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Struggling with new dog's behaviour

Discussion in 'Dog Training and Behaviour' started by InTheWakeOfStardust, Apr 2, 2021.


  1. InTheWakeOfStardust

    InTheWakeOfStardust PetForums Newbie

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    Hi all! I didn't really know where to put this, whether it belonged in this forum or another - mainly because I don't know if the issue is mainly myself, or whether I am justified in wanting advice on training this dog.

    Basically, my family have just taken in a 10 month old male Golden Retriever. He's our second family dog, and the only dog in the household currently. Our first was a beautiful Golden girl we had from 8 weeks old who passed away recently at the ripe old age of 17 and a half.

    This new guy's a gorgeous boy, really friendly and happy...overly friendly. He has clearly been taught the basic commands, and is sometimes really good at following them, especially when noone else is around but you and him. He can do "sit", "stay", "leave", "come", and "away" that we are aware of. He's really clever, so we taught him to "lie down" in the space of like 15 minutes and he really caught on fast.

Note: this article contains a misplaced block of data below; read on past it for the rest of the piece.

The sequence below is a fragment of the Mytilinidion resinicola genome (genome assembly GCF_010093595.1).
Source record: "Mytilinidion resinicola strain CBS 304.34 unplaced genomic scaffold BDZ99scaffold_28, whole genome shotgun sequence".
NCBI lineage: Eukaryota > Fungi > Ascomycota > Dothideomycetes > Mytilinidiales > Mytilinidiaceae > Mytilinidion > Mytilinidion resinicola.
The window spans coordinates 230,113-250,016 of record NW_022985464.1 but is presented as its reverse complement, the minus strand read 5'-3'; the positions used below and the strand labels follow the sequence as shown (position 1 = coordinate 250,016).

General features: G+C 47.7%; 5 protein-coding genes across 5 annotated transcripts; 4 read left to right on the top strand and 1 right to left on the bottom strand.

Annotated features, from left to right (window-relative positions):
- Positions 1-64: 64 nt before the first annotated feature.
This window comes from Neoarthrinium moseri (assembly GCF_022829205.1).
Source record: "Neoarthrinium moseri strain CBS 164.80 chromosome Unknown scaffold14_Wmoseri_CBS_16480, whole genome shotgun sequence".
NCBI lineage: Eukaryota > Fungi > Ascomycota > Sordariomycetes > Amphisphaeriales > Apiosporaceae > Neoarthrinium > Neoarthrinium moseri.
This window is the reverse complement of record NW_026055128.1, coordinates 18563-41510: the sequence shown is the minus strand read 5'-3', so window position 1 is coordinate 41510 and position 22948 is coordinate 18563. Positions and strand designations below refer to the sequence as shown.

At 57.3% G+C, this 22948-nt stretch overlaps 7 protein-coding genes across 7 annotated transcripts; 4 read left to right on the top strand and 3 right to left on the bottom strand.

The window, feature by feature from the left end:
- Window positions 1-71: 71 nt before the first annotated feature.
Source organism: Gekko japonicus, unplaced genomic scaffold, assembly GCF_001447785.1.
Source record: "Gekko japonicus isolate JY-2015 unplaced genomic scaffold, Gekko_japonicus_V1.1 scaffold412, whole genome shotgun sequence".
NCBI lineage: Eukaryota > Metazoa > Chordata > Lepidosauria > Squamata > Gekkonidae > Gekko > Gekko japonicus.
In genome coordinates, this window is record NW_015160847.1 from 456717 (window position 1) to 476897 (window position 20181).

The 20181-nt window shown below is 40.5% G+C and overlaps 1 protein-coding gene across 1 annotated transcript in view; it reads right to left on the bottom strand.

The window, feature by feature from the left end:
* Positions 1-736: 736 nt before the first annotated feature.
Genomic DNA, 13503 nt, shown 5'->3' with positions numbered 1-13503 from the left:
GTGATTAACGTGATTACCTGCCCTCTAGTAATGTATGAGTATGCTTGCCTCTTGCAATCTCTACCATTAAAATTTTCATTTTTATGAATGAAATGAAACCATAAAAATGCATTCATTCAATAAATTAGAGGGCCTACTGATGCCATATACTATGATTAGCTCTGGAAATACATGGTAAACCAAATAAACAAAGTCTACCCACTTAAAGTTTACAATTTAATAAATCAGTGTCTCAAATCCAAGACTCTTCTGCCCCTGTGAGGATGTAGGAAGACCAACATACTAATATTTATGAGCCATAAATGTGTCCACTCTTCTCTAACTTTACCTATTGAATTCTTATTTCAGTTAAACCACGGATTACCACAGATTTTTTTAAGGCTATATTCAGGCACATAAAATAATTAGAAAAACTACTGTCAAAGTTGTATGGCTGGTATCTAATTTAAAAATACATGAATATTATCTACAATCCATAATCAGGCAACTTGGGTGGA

But, I'm struggling to tolerate his behaviour sometimes. He's a typical teenager I think - sometimes he listens, sometimes he feign being as deaf as a post. My main issue is his overenthusiastic greetings. He'll constantly greet you by jumping up and licking/mouthing any part of you that he can reach. This can simply be walking downstairs from being upstairs (which is off limits as he chews things).

    Occasionally he'll listen to you trying to give him commands, but usually he just carries on getting overexcited and even if he does listen to a command he forgets it like half a second later (like, tell him to sit and stay or to move "away" from the bottom of the stairs for example, and he does it for like a split second then reverts back to jumping up and mouthing). Try going down to his level so he doesn't jump and he gets worse. Try ignoring him until he shows good behaviour, and his bad behaviour just gets worse again. Its hard to know what to do, because he's a big boy and easily reaches my shoulders with his paws when he jumps up. Any advice would be appreciated.

    There are other issues, but that is the main one.
     
  2. JoanneF

    JoanneF PetForums VIP

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    The advice to just ignore behaviours you don't want is fine for some things - but if a behaviour is self-rewarding for the dog, you ignoring it won't be enough to stop it.

    You said he knows a sit, so you could start by using the best of rewards for a sit, pieces of roast chicken or frankfurter sausage, so that he is so keen to comply his bottom hits the floor before you finish saying it. Then, ask for a sit when he wants to jump - he can't jump and sit at the same time. If the sit is more rewarding for him, it becomes a better choice for him.